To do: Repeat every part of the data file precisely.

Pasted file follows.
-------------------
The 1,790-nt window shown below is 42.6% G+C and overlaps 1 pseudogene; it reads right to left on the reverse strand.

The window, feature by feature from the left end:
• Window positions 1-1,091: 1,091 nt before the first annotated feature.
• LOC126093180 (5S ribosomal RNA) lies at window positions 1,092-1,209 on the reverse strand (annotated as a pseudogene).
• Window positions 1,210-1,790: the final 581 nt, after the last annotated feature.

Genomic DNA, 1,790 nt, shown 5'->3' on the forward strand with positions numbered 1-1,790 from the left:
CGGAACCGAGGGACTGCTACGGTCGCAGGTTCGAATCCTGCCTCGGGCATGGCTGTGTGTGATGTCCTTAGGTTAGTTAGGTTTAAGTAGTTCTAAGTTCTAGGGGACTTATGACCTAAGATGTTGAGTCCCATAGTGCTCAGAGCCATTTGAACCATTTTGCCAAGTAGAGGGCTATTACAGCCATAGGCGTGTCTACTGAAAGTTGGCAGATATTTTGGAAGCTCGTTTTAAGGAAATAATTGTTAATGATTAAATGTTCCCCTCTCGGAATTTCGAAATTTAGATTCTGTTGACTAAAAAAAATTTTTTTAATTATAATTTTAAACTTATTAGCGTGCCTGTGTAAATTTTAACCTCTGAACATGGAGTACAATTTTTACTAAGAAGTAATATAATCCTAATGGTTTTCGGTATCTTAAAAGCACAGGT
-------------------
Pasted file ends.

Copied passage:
The 1,790-nt window shown below is 42.6% G+C and overlaps 1 pseudogene; it reads right to left on the reverse strand.

The window, feature by feature from the left end:
• Window positions 1-1,091: 1,091 nt before the first annotated feature.
• LOC126093180 (5S ribosomal RNA) lies at window positions 1,092-1,209 on the reverse strand (annotated as a pseudogene).
• Window positions 1,210-1,790: the final 581 nt, after the last annotated feature.

Genomic DNA, 1,790 nt, shown 5'->3' on the forward strand with positions numbered 1-1,790 from the left:
CGGAACCGAGGGACTGCTACGGTCGCAGGTTCGAATCCTGCCTCGGGCATGGCTGTGTGTGATGTCCTTAGGTTAGTTAGGTTTAAGTAGTTCTAAGTTCTAGGGGACTTATGACCTAAGATGTTGAGTCCCATAGTGCTCAGAGCCATTTGAACCATTTTGCCAAGTAGAGGGCTATTACAGCCATAGGCGTGTCTACTGAAAGTTGGCAGATATTTTGGAAGCTCGTTTTAAGGAAATAATTGTTAATGATTAAATGTTCCCCTCTCGGAATTTCGAAATTTAGATTCTGTTGACTAAAAAAAATTTTTTTAATTATAATTTTAAACTTATTAGCGTGCCTGTGTAAATTTTAACCTCTGAACATGGAGTACAATTTTTACTAAGAAGTAATATAATCCTAATGGTTTTCGGTATCTTAAAAGCACAGGT